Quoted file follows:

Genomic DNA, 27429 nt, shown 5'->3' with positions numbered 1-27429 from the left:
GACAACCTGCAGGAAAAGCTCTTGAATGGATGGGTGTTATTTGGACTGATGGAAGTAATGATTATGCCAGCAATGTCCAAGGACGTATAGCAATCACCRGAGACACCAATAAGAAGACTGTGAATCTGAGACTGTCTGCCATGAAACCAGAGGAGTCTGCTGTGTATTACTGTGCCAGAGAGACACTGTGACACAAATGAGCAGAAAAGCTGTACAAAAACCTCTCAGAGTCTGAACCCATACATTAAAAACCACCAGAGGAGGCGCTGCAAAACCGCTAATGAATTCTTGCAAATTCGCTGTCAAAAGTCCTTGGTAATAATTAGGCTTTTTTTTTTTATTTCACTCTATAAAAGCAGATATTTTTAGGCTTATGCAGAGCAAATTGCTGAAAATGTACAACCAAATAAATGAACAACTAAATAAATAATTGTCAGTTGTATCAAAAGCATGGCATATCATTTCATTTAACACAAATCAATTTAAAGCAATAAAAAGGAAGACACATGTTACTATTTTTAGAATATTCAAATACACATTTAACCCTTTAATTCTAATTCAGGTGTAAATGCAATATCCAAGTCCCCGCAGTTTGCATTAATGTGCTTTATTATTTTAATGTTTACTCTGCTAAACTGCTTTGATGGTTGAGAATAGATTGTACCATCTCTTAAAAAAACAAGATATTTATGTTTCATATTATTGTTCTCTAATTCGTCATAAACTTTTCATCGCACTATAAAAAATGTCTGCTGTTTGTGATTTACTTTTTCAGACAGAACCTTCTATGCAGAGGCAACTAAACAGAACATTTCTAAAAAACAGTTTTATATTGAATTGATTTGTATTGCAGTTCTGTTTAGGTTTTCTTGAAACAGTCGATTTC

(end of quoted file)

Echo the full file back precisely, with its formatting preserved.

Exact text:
Genomic DNA, 27429 nt, shown 5'->3' with positions numbered 1-27429 from the left:
GACAACCTGCAGGAAAAGCTCTTGAATGGATGGGTGTTATTTGGACTGATGGAAGTAATGATTATGCCAGCAATGTCCAAGGACGTATAGCAATCACCRGAGACACCAATAAGAAGACTGTGAATCTGAGACTGTCTGCCATGAAACCAGAGGAGTCTGCTGTGTATTACTGTGCCAGAGAGACACTGTGACACAAATGAGCAGAAAAGCTGTACAAAAACCTCTCAGAGTCTGAACCCATACATTAAAAACCACCAGAGGAGGCGCTGCAAAACCGCTAATGAATTCTTGCAAATTCGCTGTCAAAAGTCCTTGGTAATAATTAGGCTTTTTTTTTTTATTTCACTCTATAAAAGCAGATATTTTTAGGCTTATGCAGAGCAAATTGCTGAAAATGTACAACCAAATAAATGAACAACTAAATAAATAATTGTCAGTTGTATCAAAAGCATGGCATATCATTTCATTTAACACAAATCAATTTAAAGCAATAAAAAGGAAGACACATGTTACTATTTTTAGAATATTCAAATACACATTTAACCCTTTAATTCTAATTCAGGTGTAAATGCAATATCCAAGTCCCCGCAGTTTGCATTAATGTGCTTTATTATTTTAATGTTTACTCTGCTAAACTGCTTTGATGGTTGAGAATAGATTGTACCATCTCTTAAAAAAACAAGATATTTATGTTTCATATTATTGTTCTCTAATTCGTCATAAACTTTTCATCGCACTATAAAAAATGTCTGCTGTTTGTGATTTACTTTTTCAGACAGAACCTTCTATGCAGAGGCAACTAAACAGAACATTTCTAAAAAACAGTTTTATATTGAATTGATTTGTATTGCAGTTCTGTTTAGGTTTTCTTGAAACAGTCGATTTC